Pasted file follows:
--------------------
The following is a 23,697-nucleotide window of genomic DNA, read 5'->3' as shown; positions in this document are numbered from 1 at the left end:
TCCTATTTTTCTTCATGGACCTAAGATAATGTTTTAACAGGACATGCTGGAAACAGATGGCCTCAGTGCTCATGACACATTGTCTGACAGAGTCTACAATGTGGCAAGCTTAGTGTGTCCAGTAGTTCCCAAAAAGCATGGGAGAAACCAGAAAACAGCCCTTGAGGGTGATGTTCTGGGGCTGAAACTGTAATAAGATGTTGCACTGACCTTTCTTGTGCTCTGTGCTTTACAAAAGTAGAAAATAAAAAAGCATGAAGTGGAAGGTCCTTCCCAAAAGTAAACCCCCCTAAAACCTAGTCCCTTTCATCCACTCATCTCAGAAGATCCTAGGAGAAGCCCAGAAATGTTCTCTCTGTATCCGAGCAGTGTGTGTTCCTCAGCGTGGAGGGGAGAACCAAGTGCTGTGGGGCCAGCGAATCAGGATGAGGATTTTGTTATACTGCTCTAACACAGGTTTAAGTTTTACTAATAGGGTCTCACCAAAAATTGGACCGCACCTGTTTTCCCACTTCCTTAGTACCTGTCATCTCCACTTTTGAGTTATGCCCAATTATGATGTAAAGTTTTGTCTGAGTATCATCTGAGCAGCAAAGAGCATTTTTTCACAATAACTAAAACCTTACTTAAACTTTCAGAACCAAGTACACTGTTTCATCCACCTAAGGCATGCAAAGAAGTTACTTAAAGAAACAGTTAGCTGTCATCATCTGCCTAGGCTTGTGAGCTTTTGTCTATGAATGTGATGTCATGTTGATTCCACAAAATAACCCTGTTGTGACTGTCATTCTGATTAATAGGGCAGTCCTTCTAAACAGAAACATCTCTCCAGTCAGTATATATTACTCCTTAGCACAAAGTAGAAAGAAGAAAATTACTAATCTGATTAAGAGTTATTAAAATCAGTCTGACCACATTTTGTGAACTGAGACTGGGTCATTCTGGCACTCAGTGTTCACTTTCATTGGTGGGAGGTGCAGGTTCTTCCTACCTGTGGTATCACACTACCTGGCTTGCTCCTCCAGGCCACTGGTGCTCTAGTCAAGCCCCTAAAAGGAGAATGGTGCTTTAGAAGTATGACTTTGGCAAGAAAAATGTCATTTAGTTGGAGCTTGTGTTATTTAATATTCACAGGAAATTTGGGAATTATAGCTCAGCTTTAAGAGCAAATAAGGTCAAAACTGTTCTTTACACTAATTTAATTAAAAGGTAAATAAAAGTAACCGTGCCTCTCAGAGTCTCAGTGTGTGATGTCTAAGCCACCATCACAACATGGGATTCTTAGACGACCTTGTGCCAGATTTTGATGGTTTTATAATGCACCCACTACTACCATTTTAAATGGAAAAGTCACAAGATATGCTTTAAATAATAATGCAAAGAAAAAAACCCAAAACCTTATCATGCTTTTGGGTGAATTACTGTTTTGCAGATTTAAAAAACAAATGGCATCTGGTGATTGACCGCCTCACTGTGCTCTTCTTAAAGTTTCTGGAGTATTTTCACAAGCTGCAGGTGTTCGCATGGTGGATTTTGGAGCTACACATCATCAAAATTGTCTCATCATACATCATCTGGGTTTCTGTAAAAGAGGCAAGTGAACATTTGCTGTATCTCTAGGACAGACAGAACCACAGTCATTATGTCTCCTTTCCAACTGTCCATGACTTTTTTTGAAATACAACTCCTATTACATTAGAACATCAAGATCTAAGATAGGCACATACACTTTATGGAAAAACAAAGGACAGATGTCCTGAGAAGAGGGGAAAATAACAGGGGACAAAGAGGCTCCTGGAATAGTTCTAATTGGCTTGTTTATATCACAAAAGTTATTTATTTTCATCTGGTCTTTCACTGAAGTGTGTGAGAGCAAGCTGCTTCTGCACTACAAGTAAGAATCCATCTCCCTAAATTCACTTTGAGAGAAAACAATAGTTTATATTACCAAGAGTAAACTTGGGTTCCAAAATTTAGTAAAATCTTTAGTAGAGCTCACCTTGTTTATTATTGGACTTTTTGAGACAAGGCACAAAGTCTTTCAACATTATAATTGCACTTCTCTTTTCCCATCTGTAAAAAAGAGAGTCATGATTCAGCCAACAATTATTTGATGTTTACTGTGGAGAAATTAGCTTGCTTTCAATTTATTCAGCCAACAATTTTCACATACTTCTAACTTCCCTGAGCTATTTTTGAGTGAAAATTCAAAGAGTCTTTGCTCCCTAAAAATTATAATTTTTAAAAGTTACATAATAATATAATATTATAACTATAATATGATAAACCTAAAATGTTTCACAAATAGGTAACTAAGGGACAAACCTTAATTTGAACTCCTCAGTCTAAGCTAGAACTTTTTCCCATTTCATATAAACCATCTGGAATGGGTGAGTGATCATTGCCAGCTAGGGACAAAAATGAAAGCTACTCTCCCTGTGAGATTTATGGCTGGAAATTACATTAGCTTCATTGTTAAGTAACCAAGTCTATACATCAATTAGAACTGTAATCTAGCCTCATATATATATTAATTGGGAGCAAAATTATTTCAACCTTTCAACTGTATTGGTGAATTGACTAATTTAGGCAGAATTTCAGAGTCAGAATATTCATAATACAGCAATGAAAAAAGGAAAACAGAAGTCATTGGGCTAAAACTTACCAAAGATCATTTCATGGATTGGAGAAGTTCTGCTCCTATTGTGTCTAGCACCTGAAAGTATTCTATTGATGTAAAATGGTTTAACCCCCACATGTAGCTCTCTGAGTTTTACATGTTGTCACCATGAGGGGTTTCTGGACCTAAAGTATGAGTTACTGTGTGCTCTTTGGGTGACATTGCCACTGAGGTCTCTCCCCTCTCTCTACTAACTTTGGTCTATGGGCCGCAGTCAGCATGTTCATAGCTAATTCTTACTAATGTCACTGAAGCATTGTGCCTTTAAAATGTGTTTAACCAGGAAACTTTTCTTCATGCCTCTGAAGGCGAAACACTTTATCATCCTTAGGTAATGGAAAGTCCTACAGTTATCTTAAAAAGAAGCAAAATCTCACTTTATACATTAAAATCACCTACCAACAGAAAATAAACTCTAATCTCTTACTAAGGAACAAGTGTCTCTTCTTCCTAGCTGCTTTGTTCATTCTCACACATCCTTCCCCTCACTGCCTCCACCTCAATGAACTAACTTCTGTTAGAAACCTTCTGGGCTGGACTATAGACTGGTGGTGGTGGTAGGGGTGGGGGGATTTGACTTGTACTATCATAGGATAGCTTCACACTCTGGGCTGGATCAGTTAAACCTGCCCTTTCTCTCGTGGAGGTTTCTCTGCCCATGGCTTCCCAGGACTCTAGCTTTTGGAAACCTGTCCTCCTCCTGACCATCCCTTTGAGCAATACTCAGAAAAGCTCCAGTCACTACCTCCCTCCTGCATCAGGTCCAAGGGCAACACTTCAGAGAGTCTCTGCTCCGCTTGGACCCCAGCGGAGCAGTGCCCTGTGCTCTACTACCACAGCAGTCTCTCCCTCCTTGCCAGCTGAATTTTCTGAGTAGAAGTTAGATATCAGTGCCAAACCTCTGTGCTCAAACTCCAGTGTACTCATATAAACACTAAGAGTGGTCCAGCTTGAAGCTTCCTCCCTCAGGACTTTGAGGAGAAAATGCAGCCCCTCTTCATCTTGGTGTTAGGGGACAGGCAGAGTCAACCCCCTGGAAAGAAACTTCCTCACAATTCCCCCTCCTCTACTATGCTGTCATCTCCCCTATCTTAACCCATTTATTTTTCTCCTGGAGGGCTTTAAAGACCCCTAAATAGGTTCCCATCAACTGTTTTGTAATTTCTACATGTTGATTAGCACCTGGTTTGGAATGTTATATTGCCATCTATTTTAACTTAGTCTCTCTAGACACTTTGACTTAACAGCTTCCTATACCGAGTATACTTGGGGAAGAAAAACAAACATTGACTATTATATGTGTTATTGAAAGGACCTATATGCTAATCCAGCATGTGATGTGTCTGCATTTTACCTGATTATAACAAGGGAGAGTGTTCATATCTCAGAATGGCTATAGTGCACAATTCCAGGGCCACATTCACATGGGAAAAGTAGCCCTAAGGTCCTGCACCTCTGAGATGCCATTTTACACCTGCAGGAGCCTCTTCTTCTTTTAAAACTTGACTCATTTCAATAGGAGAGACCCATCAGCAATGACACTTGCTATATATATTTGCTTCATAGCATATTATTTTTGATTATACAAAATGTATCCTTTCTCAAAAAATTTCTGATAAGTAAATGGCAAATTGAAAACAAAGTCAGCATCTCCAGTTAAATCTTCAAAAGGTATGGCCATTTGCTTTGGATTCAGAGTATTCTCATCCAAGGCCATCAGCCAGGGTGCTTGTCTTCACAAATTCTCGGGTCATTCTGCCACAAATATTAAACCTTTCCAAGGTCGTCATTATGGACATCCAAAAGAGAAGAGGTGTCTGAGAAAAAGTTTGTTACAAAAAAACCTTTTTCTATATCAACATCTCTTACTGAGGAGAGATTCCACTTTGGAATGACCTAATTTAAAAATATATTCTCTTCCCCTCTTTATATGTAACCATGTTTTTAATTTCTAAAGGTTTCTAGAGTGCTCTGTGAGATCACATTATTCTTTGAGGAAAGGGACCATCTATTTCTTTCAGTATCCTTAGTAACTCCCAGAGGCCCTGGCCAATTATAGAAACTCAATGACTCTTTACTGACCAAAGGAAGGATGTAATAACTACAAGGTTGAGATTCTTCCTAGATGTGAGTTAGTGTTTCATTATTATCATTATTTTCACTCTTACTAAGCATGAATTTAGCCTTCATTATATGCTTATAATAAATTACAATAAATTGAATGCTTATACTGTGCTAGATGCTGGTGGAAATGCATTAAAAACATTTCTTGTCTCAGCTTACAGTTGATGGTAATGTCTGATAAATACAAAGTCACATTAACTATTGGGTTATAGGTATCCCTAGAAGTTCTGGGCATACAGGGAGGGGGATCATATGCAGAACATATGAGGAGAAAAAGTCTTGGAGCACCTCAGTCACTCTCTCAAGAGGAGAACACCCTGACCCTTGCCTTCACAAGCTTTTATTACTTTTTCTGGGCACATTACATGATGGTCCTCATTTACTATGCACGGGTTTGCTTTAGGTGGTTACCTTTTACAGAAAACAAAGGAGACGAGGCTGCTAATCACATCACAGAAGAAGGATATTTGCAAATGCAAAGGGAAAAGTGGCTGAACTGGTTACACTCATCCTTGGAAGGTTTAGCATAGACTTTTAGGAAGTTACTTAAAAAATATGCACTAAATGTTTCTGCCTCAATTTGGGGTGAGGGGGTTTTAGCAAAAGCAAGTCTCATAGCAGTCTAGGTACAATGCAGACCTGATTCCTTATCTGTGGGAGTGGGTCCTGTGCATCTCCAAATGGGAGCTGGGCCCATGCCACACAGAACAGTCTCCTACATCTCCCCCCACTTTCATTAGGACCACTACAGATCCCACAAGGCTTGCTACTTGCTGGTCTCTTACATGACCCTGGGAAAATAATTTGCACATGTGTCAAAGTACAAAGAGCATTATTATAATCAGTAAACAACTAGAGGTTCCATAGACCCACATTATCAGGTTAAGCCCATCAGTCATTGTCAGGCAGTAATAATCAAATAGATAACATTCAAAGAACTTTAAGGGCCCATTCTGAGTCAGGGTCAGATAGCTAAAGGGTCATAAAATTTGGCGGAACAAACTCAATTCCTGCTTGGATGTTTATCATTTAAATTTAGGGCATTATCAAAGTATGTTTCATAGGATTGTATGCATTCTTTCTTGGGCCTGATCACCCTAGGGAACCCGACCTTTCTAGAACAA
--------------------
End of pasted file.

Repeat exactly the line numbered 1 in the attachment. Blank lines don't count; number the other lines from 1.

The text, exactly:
The following is a 23,697-nucleotide window of genomic DNA, read 5'->3' as shown; positions in this document are numbered from 1 at the left end: